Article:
"Each man has a song and this is my song." (Leonard Cohen)

Wednesday, July 17, 2019

Sterling Hayden on TV

Sterling on the small screen

Sterling Hayden (left) managed, unlike many Western actors of the time, to confine himself largely to feature-films as far as Westerns went, but he did do two episodes of TV shows, both in 1957.

The first TV one was The Necessary Breed, a 30-minute black & white piece screened as part of its Zane Grey Theatre series by CBS on February 16, 1957. It was Hayden’s first Western after a period off doing other genres (the last oater had been Top Gun in 1955).

Hayden then did The Iron Sheriff, on the big screen, released in April ’57, Valerie, in August, and Gun Battle at Monterey, which was released on the very same day, October 16, that NBC screened an episode of Wagon Train titled The Les Rand Story (in fact only the fifth ever episode of the series) with Hayden as “Special Guest Star”.

The Necessary Breed, as Dick Powell explains in his usual rather flippant intro, refers to the profession of bounty-hunter in a lawless land. Hayden is Link Stevens, whose family was killed so that he now hunts down malefactors ruthlessly in a pursuit of revenge/justice. He is despised by everyone, including his woman Kate (Jean Willes) but he is unapologetic. He guns down a wanted man in the saloon. But the boot will soon be on the other foot. Warned by fellow bounty-hunter James Griffith (cadaverously excellent as ever) that the dead man’s brother is coming, he mistakenly shoots an innocent traveler. Now there’s a bounty on his head. What will he do? Face the music? Run for Mexico? Fight it out?

Griffith never less than excellent

Strother Martin is a clerk and Roy Barcroft is the sheriff. It was directed by Christian Nyby, who edited Red River for Howard Hawks and later directed Young Fury.

About to gun down a wanted man

It’s nothing special but Hayden is his usual tough self and it’s worth a look.

In Wagon Train we see a bearded Hayden in a prologue before the titles, being released after a seven-year stretch for killing a man. He won’t appear again till a quarter of an hour in, when he turns up in a one-horse town which is deserted, the inhabitants having made themselves scarce because they know Hayden wants revenge on them.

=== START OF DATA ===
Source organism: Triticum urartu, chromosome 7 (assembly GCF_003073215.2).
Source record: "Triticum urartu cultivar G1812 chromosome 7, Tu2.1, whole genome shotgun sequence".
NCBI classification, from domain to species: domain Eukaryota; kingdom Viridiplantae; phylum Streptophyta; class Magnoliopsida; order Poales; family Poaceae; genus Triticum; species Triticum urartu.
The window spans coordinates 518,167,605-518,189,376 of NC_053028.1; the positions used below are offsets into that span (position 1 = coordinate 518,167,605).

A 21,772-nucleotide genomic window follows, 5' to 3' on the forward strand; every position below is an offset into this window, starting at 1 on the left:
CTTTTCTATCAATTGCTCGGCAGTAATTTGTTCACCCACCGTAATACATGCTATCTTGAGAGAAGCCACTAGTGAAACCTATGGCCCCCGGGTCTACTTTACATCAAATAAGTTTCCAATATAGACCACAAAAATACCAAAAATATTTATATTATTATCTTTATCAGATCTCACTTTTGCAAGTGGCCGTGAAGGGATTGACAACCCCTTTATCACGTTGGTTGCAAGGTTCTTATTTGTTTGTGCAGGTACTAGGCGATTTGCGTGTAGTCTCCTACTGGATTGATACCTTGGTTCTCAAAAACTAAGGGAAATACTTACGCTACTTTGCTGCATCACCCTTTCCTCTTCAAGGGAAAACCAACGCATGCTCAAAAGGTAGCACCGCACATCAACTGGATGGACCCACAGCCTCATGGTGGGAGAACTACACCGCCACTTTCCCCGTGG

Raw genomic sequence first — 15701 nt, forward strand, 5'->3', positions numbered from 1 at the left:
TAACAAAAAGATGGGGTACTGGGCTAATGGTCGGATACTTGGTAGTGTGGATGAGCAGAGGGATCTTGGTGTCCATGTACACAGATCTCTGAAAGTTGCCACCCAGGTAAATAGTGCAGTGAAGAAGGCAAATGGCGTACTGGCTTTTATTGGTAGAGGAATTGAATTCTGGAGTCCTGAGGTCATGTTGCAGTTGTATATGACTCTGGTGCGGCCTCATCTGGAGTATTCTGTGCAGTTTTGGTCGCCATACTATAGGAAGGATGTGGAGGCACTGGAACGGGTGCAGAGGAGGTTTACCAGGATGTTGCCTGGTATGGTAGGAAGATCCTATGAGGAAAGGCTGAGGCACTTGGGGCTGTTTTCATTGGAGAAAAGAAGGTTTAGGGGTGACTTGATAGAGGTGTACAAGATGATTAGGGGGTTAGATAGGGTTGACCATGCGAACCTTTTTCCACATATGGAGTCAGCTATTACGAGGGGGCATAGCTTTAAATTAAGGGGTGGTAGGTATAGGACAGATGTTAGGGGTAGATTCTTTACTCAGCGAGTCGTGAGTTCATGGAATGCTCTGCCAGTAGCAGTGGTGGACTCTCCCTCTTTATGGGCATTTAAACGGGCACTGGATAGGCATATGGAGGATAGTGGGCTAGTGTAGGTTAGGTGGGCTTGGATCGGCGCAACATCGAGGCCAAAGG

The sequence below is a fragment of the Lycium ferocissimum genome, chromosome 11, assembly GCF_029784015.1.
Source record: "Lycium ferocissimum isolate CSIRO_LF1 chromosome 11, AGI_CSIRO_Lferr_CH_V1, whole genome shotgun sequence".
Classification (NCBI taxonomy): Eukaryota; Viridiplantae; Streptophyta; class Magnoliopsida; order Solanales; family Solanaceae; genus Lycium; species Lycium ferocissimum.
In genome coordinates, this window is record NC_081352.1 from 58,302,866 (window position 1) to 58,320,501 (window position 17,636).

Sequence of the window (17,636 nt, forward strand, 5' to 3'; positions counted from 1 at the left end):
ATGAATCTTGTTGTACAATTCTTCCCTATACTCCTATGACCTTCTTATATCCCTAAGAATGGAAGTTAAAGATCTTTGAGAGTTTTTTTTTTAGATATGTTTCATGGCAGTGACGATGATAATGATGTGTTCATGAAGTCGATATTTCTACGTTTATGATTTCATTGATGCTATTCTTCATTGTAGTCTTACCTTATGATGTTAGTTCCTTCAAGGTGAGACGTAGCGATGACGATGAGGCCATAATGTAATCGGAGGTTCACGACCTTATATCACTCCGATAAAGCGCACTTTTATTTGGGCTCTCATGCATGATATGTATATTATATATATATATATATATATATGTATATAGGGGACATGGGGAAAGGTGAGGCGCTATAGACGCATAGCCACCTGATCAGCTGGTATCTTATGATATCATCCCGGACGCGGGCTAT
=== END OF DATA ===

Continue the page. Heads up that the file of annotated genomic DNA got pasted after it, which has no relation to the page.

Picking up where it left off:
Deserted, that is, except for Flint McCullough, who has ridden there to find a doctor, a man having been badly injured on the wagon train, in Kansas. Among the white-trash townsfolk are, oh good, Ray Teal and John Dierkes. They are a bad lot. A woman and boy come back into town and it gradually transpires that the lad is Hayden’s young son, whom, however, he blames for the death of the boy’s mother, Hayden’s Pawnee wife. He also blames Doc Rand (another old stager, Eduard Franz), who was drunk at the time and couldn’t save the woman. For we now learn that Hayden is Doc Rand’s son, Les. And he is ready to kill his father too.

Convict Hayden is out after a 7-year stretch

It’s quite well handled, the plot gradually being revealed piece by piece, so full marks to writer Berne Giler (Gunfight in Abilene, Showdown at Abilene, etc.) and to director Robert Florey (San Antonio). And Hayden is great, tough as all get out, toweringly tall, and quite frightening.

Of course he gradually softens. He can't helping bonding with the boy (there's a scene with a fish hook lifted straight from Hondo). The doc will finally attend the wounded man back at the wagon train ("He's gonna be alright") and all will be well that ends well, but I guess that was par for the course.

Hayden probably did these shows only for the money. It was his wont. But that didn’t stop him being good in them. Both are up on YouTube (the Wagon Train one in bad quality, though) if you want to have a look.



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